Last week, I made the mistake of being just about the only DeFi denizen who actually went to the Bitcoin 2021 event in Miami.
While I managed to catch up with a handful of builders and big brains in the convention center, my time would have been better spent tracking down degens at the various satellite events, yacht parties, and nightclub meetups — the “shadow conference” for DeFi taking place while boomercoin maximalists talked over the same points they’ve been parroting for the better part of a decade.
What little time I did get to spend with DeFi folks was immensely rewarding, however. I came away from talks with representatives from SushiSwap, Yearn Finance, Balancer, Polygon, the Digital Dollar Project, and FTX, among others, with a couple useful kernels of info on how decentralized finance may evolve in the latter half of the year. While full interviews will be coming out next week, in the meantime here’s a synopsis of the best of what I gleaned:
Risk and regulation:
While it feels like institutional adoption has been just out over the horizon for years now, there’s growing reason to believe that big investment bank money may finally be splashing around in DeFi pools before too long.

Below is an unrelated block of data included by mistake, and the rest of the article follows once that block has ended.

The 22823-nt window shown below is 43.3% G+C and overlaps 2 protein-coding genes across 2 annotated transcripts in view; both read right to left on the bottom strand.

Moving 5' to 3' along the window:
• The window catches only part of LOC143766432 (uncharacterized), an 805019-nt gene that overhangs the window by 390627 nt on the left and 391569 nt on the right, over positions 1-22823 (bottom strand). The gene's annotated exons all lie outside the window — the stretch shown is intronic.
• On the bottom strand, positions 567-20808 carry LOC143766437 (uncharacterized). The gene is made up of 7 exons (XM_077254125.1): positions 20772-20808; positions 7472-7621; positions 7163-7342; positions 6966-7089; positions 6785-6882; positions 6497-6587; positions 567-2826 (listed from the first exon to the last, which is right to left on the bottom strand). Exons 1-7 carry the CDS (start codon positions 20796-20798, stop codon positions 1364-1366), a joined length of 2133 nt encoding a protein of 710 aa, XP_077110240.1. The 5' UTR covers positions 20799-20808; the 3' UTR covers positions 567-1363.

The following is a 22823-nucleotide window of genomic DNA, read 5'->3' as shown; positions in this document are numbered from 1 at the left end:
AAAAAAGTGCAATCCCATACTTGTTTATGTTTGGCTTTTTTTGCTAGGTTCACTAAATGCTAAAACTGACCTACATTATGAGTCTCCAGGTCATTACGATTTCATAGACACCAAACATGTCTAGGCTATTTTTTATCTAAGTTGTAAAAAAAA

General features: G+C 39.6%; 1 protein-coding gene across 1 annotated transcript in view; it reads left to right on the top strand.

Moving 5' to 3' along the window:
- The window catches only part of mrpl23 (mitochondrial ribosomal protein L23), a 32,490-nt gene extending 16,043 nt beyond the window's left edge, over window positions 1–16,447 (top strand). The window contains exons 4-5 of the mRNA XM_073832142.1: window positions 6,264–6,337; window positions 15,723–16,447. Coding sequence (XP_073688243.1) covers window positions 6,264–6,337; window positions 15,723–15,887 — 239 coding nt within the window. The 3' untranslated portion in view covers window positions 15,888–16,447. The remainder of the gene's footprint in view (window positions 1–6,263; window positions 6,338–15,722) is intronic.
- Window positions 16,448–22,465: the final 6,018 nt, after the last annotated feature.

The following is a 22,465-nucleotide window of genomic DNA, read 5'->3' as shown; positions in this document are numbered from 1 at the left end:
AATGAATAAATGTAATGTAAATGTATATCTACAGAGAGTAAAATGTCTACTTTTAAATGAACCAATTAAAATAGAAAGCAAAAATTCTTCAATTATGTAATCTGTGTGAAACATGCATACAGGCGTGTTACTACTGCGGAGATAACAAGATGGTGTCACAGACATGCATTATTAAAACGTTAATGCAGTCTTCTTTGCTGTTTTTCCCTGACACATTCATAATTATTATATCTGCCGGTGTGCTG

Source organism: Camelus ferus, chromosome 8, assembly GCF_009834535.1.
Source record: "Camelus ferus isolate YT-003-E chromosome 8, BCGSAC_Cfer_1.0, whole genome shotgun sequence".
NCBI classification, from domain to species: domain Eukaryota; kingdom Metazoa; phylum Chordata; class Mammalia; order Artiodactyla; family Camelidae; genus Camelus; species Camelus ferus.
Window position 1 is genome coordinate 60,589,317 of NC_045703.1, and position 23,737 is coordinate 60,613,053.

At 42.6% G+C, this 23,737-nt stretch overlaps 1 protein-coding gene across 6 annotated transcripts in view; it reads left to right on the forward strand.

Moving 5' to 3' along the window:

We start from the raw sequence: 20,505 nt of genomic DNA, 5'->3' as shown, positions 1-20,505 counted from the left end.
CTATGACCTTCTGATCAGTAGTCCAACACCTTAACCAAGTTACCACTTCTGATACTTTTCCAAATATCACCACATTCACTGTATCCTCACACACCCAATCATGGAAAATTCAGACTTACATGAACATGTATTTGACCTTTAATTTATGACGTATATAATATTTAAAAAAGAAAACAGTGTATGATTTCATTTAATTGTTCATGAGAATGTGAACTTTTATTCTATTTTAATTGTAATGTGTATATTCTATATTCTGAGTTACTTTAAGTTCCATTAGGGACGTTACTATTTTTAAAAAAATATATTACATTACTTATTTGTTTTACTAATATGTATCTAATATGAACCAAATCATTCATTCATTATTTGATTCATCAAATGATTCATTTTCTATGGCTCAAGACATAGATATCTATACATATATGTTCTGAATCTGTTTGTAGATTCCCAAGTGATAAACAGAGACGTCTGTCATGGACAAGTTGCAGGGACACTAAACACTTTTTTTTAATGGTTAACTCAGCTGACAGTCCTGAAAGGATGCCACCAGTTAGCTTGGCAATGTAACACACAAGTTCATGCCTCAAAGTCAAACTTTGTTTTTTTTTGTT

As things stand, everyone I talked to is unanimous about firms showing genuine interest in finding ways to get involved, but not everyone is sure what exactly that looks like or how to finagle it from a regulatory and custodial standpoint.
Decabillionaire Sam Bankman-Fried of FTX and Alameda Research (who notably had no security guards, despite Bitcoiners worth orders of magnitude less like Saylor walking around with a mobile rugby scrum — or, wait, maybe Sam had very good security guards in that I never noticed them?) described the dynamic as similar to a college couple, with one party “waiting” for the other.
“We’re gonna be ready, we’re gonna be feeling it out, lots of conversations, lots of open talking about our feelings and desires,” he joked.
From his perspective, FTX is ready to flip an “on” switch and provide a gateway to whatever services institutions want. However, the work sounds more like an exercise in empathy than business: it involves long conversations about what the institutions want, exactly — more yield on dollars, exposure and custody, some kind of on-ramp to satisfy client demands — but when clients say “we want to do the crypto thing,” what do they mean and what’s actually possible? Everyone has questions. Everyone's in their feelings. For now, progress largely looks like a firm getting on an exchange and trading some crypto.
DeFi folks expressed similar sentiments. Pseudonymous Yearn Finance security specialist “Doggy B” framed the barriers to involvement as one of singular, personal choice: whether or not an institution gets involved depends on the risk tolerance of the head lawyer at the particular institution — a state of affairs that feels absurd given the possible sums of money at play.
The problem here is obvious: the regulatory framework at the moment is a whole lot of sound and fury signifying nothing. Elizabeth Warren said some asinine things the other day, and somebody at one of the acronym agencies Googled DeFi and got upset about it. It’s the kind of thing that could — and is maybe specifically designed to — scare off the lawyers willing to take the leap.